Lieutenant John L. Worden was chosen as captain of “Ericsson Battery” on January 16, 1862. Worden would command a much smaller crew than Buchanan. Executive officer Lieutenant Samuel Dana Greene wrote that, including the captain, there were 58 men aboard when the ironclad first went into action. Worden wrote Gideon Welles about the gun turret: “17 men and 2 officers would be as many as could work there with advantage; a greater number would be in each other’s way and cause embarrassment.”
The Troublesome Iron Clads
Commissioned on February 25, 1862, Ericsson’s ship was given the name Monitor. When the peculiar-looking craft steamed into the East River two days later, it looked like Ericsson won the sprint to finish his iron vessel before the Rebels commissioned theirs. But the trip was cut short because the steering failed. Then, during an attempt to steam to the South, stormy weather in the Atlantic threatened to swamp the Monitor, and she again returned to port.
At Gosport, the South’s long-awaited ironclad was commissioned on February 17, 1862. She was 275 feet long and drew 22 feet when loaded. Artisans rushed to complete the final stages of construction. A lack of gunpowder kept the vessel out of action. Scraping up supplies of powder took several days, then there was a further wait while the gunpowder was measured out for cartridges.
Although reconditioned as much as possible, the Virginia’s second-hand engines were just barely adequate; they could manage just six knots. Turning the unwieldy vessel around took half an hour.
The North was desperate to get the Monitor to Hampton Roads before the Rebels’ ironclad could ravage the Union’s vulnerable wooden warships. On March 6, the Monitor left New York again. Far at sea by the next day, the iron vessel struggled to stay afloat. Water rolled over the deck, surging into the pilot house and knocking down the helmsman. There were a host of other problems as well. The most technologically advanced warship in the world was in peril of sinking before getting a chance to fire a single shot.
But the hands held to their work all night. By the next morning, the weather moderated and the exhausted crew headed for Hampton Roads. Whatever the outcome of the upcoming clash with the Rebels, it was clear that the Monitor would never be fit for long-term duty at sea.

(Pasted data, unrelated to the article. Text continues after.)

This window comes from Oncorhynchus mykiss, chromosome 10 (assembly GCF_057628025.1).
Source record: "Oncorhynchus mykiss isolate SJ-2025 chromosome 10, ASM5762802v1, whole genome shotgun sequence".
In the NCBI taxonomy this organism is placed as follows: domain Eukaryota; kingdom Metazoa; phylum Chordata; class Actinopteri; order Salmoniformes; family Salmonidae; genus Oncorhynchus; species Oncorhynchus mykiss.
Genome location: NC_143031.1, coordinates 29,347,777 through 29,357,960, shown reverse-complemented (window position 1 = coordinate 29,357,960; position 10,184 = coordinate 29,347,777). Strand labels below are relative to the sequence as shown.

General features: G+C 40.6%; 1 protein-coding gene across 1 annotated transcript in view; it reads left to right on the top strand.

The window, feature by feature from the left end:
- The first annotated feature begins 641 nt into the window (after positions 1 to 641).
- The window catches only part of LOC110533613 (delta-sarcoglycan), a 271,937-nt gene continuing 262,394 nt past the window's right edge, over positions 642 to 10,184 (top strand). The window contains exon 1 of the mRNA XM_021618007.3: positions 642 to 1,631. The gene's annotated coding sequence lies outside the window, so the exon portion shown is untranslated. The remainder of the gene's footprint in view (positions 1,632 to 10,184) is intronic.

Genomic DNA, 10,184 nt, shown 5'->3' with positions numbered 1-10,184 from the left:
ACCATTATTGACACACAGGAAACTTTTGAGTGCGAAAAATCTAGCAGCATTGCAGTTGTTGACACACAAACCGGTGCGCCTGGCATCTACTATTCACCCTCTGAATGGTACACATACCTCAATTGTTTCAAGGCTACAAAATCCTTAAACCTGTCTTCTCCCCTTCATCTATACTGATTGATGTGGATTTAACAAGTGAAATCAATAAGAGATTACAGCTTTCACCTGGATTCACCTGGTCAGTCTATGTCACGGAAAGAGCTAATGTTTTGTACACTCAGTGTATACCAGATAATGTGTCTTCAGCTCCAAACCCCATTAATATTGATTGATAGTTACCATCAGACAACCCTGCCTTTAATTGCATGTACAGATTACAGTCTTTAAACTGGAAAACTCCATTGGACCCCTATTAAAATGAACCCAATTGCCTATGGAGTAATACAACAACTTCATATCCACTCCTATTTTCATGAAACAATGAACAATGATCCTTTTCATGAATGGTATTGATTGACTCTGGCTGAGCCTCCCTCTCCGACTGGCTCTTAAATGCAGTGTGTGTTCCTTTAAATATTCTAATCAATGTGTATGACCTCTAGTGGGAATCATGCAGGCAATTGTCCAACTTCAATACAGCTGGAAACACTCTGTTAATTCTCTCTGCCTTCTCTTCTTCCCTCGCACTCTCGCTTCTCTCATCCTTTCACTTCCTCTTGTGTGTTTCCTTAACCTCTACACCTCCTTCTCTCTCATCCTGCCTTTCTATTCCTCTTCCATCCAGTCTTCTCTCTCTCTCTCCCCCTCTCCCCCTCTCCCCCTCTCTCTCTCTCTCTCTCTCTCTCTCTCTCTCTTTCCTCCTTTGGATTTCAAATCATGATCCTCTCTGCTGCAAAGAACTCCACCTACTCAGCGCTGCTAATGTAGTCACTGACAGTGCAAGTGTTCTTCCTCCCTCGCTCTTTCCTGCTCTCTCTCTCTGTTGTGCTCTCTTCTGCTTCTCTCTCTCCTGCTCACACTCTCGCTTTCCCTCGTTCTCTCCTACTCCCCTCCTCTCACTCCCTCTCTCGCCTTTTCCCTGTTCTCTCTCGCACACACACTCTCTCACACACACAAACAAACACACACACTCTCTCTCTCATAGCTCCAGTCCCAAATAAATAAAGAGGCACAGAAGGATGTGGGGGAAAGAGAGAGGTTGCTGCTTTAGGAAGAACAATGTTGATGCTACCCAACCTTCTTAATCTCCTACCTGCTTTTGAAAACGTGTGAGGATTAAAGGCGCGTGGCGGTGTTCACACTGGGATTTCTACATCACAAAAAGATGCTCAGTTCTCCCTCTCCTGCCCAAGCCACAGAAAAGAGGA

“Swinging Lazily by their Anchors”
On March 8, with the Monitor still out in the Atlantic, the Virginia was ready for action. She left the Gosport yard and headed for Hampton Roads, a wide estuary where the James, Nansemond, and Elizabeth Rivers unite and empty into the Chesapeake Bay. Guarding the entrance by the Chesapeake stood Union-held Fortress Monroe and the Rip Raps, an artificial island occupied by the Union’s Fort Wool.
The main channel ran between the Confederate-held southern shore and the Union-occupied northern shore. A shallow called the Middle Shoal split the passage into the North Channel and the South Channel. Confederate land batteries kept the Union ships toward the northern fringes of the deep channel.
In Hampton Roads was a Union naval force headed by the screw frigates Roanoke and Minnesota and three sailing frigates, the Cumberland, Congress, and St. Lawrence. With them were numerous other craft, including a hospital boat, three colliers, five tugs, and a dozen small gunboats.
The Virginia steamed out of the Elizabeth River, keeping to a narrow channel between a projecting headland on the right and the shallow stretch of the Craney Island Flats to the left. In support of the Virginia were the gunboats Raleigh and Beaufort. At 1 pm, the Virginia cleared Sewall’s Point.
Later in the day, three vessels of the James River Squadron would join the Rebel force: the converted sidewheel passenger steamers Jamestown (officially named the Thomas Jefferson) and Patrick Henry and the tugboat Teaser. The Patrick Henry carried 10 guns, but the others had no more than one or two guns apiece.
Past Sewell’s Point, the ironclad made a slow turn to port. This turn brought her south of the Middle Shoal. The Confederates drew nearer to the sailing vessels Cumberland and Congress off Newport News Point. The day was calm, and Wood remembered the pair of Union frigates “swinging lazily by their anchors.” Their crews seemed to have no idea of the catastrophe that loomed. Wood saw “boats hanging in the lower booms, washed clothes in the rigging.” Upon seeing the Virginia, the idyllic mood aboard the sailing ships vanished and their crews rushed to their battle stations.